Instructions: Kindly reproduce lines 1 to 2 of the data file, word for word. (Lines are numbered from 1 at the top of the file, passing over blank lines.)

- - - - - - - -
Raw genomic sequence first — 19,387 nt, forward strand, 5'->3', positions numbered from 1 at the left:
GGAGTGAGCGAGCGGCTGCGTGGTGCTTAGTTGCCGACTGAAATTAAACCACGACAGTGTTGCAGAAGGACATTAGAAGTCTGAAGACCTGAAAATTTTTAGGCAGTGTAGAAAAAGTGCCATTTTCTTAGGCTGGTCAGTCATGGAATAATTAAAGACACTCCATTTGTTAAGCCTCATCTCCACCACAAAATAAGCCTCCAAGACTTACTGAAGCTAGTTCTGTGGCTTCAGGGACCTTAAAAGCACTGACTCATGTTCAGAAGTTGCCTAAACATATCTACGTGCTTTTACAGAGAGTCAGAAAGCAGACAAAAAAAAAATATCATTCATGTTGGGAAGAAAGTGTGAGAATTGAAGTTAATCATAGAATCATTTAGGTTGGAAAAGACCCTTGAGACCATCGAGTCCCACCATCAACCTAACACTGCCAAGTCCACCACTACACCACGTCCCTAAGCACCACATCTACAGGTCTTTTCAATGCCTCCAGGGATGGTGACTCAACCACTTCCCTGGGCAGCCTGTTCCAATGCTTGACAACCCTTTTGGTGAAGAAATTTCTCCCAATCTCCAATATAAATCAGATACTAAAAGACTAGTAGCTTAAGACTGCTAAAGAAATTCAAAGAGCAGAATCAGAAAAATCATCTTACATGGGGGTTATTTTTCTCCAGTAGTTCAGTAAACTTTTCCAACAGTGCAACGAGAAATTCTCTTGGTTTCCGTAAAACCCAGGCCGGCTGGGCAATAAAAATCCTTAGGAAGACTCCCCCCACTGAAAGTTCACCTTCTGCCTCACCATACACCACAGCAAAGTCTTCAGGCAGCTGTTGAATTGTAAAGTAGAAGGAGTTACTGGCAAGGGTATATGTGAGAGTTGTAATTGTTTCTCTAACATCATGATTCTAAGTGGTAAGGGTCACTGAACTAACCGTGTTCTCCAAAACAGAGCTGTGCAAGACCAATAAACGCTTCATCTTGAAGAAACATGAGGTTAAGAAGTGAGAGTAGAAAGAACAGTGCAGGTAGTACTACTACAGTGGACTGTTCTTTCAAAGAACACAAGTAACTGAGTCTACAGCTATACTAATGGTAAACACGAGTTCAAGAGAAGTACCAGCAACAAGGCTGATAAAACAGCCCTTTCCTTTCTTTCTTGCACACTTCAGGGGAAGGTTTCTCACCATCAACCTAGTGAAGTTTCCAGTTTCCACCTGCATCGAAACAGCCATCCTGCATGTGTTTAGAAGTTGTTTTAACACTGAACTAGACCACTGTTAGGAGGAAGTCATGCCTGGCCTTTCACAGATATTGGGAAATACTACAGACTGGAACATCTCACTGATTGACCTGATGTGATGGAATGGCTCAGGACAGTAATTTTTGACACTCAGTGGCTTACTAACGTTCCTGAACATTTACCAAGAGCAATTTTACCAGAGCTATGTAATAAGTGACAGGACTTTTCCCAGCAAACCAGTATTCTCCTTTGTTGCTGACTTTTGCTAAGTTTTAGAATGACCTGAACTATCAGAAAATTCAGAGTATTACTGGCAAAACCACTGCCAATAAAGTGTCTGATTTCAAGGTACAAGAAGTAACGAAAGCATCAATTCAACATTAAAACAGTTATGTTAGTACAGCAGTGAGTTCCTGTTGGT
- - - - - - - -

Raw genomic sequence first — 19,387 nt, forward strand, 5'->3', positions numbered from 1 at the left:
GGAGTGAGCGAGCGGCTGCGTGGTGCTTAGTTGCCGACTGAAATTAAACCACGACAGTGTTGCAGAAGGACATTAGAAGTCTGAAGACCTGAAAATTTTTAGGCAGTGTAGAAAAAGTGCCATTTTCTTAGGCTGGTCAGTCATGGAATAATTAAAGACACTCCATTTGTTAAGCCTCATCTCCACCACAAAATAAGCCTCCAAGACTTACTGAAGCTAGTTCTGTGGCTTCAGGGACCTTAAAAGCACTGACTCATGTTCAGAAGTTGCCTAAACATATCTACGTGCTTTTACAGAGAGTCAGAAAGCAGACAAAAAAAAAATATCATTCATGTTGGGAAGAAAGTGTGAGAATTGAAGTTAATCATAGAATCATTTAGGTTGGAAAAGACCCTTGAGACCATCGAGTCCCACCATCAACCTAACACTGCCAAGTCCACCACTACACCACGTCCCTAAGCACCACATCTACAGGTCTTTTCAATGCCTCCAGGGATGGTGACTCAACCACTTCCCTGGGCAGCCTGTTCCAATGCTTGACAACCCTTTTGGTGAAGAAATTTCTCCCAATCTCCAATATAAATCAGATACTAAAAGACTAGTAGCTTAAGACTGCTAAAGAAATTCAAAGAGCAGAATCAGAAAAATCATCTTACATGGGGGTTATTTTTCTCCAGTAGTTCAGTAAACTTTTCCAACAGTGCAACGAGAAATTCTCTTGGTTTCCGTAAAACCCAGGCCGGCTGGGCAATAAAAATCCTTAGGAAGACTCCCCCCACTGAAAGTTCACCTTCTGCCTCACCATACACCACAGCAAAGTCTTCAGGCAGCTGTTGAATTGTAAAGTAGAAGGAGTTACTGGCAAGGGTATATGTGAGAGTTGTAATTGTTTCTCTAACATCATGATTCTAAGTGGTAAGGGTCACTGAACTAACCGTGTTCTCCAAAACAGAGCTGTGCAAGACCAATAAACGCTTCATCTTGAAGAAACATGAGGTTAAGAAGTGAGAGTAGAAAGAACAGTGCAGGTAGTACTACTACAGTGGACTGTTCTTTCAAAGAACACAAGTAACTGAGTCTACAGCTATACTAATGGTAAACACGAGTTCAAGAGAAGTACCAGCAACAAGGCTGATAAAACAGCCCTTTCCTTTCTTTCTTGCACACTTCAGGGGAAGGTTTCTCACCATCAACCTAGTGAAGTTTCCAGTTTCCACCTGCATCGAAACAGCCATCCTGCATGTGTTTAGAAGTTGTTTTAACACTGAACTAGACCACTGTTAGGAGGAAGTCATGCCTGGCCTTTCACAGATATTGGGAAATACTACAGACTGGAACATCTCACTGATTGACCTGATGTGATGGAATGGCTCAGGACAGTAATTTTTGACACTCAGTGGCTTACTAACGTTCCTGAACATTTACCAAGAGCAATTTTACCAGAGCTATGTAATAAGTGACAGGACTTTTCCCAGCAAACCAGTATTCTCCTTTGTTGCTGACTTTTGCTAAGTTTTAGAATGACCTGAACTATCAGAAAATTCAGAGTATTACTGGCAAAACCACTGCCAATAAAGTGTCTGATTTCAAGGTACAAGAAGTAACGAAAGCATCAATTCAACATTAAAACAGTTATGTTAGTACAGCAGTGAGTTCCTGTTGGT